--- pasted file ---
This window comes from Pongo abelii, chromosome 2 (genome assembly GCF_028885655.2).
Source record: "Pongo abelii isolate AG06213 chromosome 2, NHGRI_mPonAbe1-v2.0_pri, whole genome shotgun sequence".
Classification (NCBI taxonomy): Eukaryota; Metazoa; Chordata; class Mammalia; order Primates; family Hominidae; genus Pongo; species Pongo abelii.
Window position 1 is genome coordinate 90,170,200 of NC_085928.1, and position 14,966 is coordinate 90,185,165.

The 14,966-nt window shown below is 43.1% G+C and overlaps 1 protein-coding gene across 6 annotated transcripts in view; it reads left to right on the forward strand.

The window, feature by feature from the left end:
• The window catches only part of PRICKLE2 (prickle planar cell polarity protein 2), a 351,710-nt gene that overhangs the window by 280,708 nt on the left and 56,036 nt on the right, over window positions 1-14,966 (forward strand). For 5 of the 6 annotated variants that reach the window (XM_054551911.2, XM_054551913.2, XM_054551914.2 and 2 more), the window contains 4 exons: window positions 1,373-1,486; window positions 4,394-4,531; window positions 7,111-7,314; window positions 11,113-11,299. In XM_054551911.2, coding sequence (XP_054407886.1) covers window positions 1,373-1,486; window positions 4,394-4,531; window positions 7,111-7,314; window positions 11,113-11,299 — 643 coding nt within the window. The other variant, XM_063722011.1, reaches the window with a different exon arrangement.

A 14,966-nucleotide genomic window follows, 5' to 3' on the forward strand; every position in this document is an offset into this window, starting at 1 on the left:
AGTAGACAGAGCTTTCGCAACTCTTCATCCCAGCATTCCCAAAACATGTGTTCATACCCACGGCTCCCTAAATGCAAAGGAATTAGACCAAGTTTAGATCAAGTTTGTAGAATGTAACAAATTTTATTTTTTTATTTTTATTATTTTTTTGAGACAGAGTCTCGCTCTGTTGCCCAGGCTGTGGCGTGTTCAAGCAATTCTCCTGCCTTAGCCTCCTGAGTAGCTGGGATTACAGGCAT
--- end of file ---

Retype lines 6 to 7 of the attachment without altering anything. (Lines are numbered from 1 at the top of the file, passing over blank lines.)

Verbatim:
The window, feature by feature from the left end:
• The window catches only part of PRICKLE2 (prickle planar cell polarity protein 2), a 351,710-nt gene that overhangs the window by 280,708 nt on the left and 56,036 nt on the right, over window positions 1-14,966 (forward strand). For 5 of the 6 annotated variants that reach the window (XM_054551911.2, XM_054551913.2, XM_054551914.2 and 2 more), the window contains 4 exons: window positions 1,373-1,486; window positions 4,394-4,531; window positions 7,111-7,314; window positions 11,113-11,299. In XM_054551911.2, coding sequence (XP_054407886.1) covers window positions 1,373-1,486; window positions 4,394-4,531; window positions 7,111-7,314; window positions 11,113-11,299 — 643 coding nt within the window. The other variant, XM_063722011.1, reaches the window with a different exon arrangement.